What No One Tells You About Footstrike

Plantar fasciitis or fasciosis, Achilles problems, runner’s knee, lower back pain… improving your form by working to change your footstrike is supposed to help with these problems and also make running feel better. But your footstrike is only part of the story, and trying to change it without making a few other key changes generally doesn’t work.

The reason for this is that footstrike is only one third of what your foot does when it’s on the ground. After footstrike comes stance, which is when your weight is on your foot. And after that comes toe-off, or the process of taking your weight off your foot and your foot off the ground again.

If you only change how your foot strikes the ground without addressing the rest of your ground contact–your stance and toe-off–very little is going to improve.

Furthermore, you can’t change your footstrike or overall ground contact without changing everything about how your body is moving. Your feet land where and how they have to to keep you from falling or (as much as possible) from hurting yourself.

Not only is adjusting how your whole body moves critical for making your footstrike truly different and better–these whole-body changes may be the real reason people feel better and their running improves.

Here’s a video I made for one of my online clients to illustrate all of this. I did it barefoot so you can really see what my feet do at footstrike, stance, and toe off as well as the relationship to the rest of my body.

Important things to bear in mind about this video are that it’s natural for your footstrike to vary throughout a run as well as at different speeds. What I’m showing is the standard version, but at various times you might land with a flatter foot or more on the outside, or with quite a lot variation if you’re running on a rocky trail. For a deeper dive into that, read this.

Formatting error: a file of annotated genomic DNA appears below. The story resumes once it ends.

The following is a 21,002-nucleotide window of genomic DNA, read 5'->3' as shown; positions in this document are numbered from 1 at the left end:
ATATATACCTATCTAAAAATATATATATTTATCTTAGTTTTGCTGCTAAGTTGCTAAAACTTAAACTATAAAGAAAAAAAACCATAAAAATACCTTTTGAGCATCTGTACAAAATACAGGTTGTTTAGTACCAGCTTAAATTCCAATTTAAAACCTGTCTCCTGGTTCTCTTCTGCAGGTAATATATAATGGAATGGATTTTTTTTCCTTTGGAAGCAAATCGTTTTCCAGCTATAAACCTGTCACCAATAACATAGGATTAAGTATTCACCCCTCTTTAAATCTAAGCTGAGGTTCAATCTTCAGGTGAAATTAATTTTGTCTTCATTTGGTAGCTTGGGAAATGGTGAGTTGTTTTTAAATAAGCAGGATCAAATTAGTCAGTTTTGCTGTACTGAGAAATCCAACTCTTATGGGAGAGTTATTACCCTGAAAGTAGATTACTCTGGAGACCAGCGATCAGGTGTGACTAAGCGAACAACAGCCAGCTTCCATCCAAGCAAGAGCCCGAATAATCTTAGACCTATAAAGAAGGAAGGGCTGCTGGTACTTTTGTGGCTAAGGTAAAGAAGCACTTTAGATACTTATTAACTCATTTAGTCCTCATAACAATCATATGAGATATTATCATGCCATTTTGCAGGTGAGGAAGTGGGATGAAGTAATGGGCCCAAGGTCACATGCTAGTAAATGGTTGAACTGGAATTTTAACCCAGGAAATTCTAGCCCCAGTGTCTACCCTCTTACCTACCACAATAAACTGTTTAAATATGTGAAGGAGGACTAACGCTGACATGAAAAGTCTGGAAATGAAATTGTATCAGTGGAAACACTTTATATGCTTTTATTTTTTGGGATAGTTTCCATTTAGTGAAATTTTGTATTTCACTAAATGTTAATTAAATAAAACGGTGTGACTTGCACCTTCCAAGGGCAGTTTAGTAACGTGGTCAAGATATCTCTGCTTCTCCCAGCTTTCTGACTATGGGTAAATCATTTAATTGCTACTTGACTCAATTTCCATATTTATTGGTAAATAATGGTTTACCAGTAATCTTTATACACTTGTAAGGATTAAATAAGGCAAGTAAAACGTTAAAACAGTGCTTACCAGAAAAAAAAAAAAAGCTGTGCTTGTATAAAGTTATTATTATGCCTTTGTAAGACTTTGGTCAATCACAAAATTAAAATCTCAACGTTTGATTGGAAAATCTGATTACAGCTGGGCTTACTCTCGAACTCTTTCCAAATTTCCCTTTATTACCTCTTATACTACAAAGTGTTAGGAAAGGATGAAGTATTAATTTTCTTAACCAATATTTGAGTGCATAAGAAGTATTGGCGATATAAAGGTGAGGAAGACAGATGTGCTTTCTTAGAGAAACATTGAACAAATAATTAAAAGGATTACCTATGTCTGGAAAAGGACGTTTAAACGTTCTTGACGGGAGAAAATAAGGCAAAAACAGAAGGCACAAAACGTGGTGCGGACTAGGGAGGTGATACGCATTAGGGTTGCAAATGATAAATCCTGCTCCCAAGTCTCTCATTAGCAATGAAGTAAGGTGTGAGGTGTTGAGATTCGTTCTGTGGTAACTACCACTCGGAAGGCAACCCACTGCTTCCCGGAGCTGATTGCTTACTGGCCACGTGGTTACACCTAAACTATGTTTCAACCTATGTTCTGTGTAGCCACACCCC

Also, if you’re running in conventional running shoes with a heel that’s higher than your toes, you almost certainly will not experience your heel coming down to kiss the ground because the elevated heel will make you feel like it’s already touching the ground. So you’ll probably just feel that most of the time your foot hits the ground pretty flat and more on the outside.

You can and should, however, pay attention to relaxing your shins, the tops of your feet, and your big toes in the air so that you’re not keeping them lifted all the time. You’ll likely find that doing this moves your footstrike farther forward on your foot, away from your heel. Check in with that once or twice on each run, and read much more about that in my post on “American ankles.”

As for the whole-body changes that are fundamental to a healthy ground contact phase, the video is very brief. That’s actually the real meat, and what you should be working on.

If you haven’t done it already, try my free one-week “Mind Your Running” Challenge for a good introduction that will help you feel rather than just intellectually understand what your body should be doing when you run. That way you can really start to make some changes for the better–in your footstrike and everything else.

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